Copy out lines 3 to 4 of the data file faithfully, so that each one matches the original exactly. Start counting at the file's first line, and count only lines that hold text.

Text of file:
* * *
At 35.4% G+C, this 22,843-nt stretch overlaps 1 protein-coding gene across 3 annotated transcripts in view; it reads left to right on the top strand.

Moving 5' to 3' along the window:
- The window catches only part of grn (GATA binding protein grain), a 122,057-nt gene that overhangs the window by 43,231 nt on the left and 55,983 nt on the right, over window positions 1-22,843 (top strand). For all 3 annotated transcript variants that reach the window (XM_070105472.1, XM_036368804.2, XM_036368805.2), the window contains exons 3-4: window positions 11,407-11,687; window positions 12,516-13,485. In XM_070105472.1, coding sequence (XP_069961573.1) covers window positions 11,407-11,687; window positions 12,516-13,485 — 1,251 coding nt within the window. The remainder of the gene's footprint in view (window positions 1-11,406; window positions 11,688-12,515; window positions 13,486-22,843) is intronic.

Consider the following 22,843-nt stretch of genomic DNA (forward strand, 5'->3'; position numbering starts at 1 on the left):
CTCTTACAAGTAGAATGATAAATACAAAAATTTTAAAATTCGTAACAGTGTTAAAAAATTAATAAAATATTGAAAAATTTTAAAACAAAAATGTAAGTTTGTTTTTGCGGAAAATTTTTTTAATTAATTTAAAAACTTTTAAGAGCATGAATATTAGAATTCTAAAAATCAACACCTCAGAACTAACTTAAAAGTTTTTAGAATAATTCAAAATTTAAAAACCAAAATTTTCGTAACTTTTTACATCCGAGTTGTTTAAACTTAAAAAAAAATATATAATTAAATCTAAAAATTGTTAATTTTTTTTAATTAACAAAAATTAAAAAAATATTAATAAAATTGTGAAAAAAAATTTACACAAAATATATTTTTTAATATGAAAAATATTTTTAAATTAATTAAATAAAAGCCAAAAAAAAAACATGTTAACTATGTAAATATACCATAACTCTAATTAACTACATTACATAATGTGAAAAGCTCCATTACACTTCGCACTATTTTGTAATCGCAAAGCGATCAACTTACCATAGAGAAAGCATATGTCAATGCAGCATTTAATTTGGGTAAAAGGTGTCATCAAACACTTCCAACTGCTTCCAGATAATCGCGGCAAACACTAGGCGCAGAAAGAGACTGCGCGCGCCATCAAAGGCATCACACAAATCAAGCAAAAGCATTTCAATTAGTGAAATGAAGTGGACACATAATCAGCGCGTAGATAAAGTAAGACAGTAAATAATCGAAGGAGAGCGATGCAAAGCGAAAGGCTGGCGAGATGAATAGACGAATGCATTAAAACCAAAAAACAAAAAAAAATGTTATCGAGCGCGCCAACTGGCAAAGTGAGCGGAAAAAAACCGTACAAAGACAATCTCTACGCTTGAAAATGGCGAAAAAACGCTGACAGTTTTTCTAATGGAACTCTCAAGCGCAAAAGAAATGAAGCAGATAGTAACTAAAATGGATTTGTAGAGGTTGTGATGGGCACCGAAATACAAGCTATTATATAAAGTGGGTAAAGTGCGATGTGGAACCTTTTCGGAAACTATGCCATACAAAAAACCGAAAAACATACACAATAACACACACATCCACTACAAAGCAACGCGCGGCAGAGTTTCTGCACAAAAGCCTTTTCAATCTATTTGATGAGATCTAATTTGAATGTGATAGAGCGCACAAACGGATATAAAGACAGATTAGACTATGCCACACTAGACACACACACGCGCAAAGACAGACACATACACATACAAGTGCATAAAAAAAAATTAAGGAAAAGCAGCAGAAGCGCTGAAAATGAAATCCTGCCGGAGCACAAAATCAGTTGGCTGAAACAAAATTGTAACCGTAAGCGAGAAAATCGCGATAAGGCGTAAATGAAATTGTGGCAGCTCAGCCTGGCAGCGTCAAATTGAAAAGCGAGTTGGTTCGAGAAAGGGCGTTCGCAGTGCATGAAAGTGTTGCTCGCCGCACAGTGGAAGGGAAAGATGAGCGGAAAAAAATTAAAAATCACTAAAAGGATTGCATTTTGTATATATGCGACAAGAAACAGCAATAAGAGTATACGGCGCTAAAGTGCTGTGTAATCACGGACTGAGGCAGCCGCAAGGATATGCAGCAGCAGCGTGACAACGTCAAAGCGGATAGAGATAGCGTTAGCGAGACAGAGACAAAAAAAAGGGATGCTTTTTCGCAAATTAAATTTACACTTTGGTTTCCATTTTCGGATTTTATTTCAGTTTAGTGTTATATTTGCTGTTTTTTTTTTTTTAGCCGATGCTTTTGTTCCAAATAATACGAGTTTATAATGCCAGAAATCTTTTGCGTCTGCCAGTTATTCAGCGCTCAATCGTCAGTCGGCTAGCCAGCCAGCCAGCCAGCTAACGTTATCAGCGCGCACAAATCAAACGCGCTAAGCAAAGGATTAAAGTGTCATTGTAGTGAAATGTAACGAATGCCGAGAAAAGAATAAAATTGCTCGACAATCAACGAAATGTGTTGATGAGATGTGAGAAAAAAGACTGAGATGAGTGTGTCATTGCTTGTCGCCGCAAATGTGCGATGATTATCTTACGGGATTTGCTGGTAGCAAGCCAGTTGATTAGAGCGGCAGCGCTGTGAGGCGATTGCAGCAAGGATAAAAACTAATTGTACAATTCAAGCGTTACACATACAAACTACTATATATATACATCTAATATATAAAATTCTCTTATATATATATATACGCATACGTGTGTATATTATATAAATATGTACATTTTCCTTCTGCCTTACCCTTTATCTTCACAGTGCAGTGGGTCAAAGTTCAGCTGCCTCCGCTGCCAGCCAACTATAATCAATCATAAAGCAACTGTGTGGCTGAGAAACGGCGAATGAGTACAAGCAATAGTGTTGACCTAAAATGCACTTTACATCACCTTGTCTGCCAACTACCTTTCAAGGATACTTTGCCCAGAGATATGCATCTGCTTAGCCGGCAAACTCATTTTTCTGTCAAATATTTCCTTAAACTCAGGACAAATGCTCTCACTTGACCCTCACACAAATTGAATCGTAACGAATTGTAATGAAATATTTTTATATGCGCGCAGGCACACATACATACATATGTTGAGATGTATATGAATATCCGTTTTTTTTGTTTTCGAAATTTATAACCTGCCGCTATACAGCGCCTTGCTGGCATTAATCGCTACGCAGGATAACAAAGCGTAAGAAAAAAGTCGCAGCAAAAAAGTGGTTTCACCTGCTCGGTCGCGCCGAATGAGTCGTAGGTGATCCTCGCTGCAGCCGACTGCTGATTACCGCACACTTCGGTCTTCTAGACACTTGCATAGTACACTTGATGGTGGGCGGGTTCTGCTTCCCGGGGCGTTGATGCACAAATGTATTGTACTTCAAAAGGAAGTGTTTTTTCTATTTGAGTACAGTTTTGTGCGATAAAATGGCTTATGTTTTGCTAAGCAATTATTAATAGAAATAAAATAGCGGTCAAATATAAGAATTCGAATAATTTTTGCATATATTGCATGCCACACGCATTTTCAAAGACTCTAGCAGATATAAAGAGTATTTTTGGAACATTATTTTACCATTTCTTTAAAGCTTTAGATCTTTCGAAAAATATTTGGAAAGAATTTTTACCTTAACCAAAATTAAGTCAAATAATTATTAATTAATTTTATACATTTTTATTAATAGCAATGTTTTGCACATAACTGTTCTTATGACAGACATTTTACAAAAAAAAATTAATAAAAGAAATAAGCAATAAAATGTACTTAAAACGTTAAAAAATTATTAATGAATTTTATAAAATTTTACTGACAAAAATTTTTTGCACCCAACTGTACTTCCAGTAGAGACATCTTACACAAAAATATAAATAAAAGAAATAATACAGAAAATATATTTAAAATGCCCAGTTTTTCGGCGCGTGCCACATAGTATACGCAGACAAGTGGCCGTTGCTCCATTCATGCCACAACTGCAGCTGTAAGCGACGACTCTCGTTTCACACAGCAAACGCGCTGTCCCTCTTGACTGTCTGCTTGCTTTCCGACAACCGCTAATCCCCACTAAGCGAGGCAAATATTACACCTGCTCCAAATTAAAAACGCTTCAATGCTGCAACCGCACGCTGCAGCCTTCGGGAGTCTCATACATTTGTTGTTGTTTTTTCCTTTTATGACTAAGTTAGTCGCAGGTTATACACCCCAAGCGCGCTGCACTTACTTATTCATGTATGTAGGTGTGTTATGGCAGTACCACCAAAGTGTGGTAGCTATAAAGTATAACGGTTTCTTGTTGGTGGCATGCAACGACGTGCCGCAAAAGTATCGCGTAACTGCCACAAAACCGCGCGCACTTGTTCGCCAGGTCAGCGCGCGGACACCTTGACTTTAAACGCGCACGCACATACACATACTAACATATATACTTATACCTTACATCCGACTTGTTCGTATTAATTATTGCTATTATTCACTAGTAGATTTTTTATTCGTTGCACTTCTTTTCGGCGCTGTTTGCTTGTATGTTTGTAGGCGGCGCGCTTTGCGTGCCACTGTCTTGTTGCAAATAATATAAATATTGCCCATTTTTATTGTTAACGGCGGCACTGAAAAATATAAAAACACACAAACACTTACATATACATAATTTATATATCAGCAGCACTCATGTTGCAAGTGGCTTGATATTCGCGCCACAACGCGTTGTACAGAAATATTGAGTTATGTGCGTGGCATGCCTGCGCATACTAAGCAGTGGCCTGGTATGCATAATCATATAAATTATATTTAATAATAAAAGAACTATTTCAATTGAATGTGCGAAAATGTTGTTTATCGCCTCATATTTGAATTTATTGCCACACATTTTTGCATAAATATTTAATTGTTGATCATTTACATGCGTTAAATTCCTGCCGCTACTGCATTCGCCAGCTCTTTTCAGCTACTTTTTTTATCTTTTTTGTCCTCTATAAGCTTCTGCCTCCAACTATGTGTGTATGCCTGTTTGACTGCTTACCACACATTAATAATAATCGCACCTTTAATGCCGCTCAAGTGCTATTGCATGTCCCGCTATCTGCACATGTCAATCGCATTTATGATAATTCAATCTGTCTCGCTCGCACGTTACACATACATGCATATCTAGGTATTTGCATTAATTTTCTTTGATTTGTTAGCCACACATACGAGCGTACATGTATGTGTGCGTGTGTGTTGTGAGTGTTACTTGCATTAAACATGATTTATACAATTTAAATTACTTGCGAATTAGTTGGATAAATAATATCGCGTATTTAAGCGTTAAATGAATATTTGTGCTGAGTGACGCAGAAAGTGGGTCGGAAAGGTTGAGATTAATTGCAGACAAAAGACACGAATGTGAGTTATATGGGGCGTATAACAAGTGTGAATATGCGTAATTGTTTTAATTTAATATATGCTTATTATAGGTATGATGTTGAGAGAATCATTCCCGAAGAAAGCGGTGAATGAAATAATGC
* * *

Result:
- The window catches only part of grn (GATA binding protein grain), a 122,057-nt gene that overhangs the window by 43,231 nt on the left and 55,983 nt on the right, over window positions 1-22,843 (top strand). For all 3 annotated transcript variants that reach the window (XM_070105472.1, XM_036368804.2, XM_036368805.2), the window contains exons 3-4: window positions 11,407-11,687; window positions 12,516-13,485. In XM_070105472.1, coding sequence (XP_069961573.1) covers window positions 11,407-11,687; window positions 12,516-13,485 — 1,251 coding nt within the window. The remainder of the gene's footprint in view (window positions 1-11,406; window positions 11,688-12,515; window positions 13,486-22,843) is intronic.

Consider the following 22,843-nt stretch of genomic DNA (forward strand, 5'->3'; position numbering starts at 1 on the left):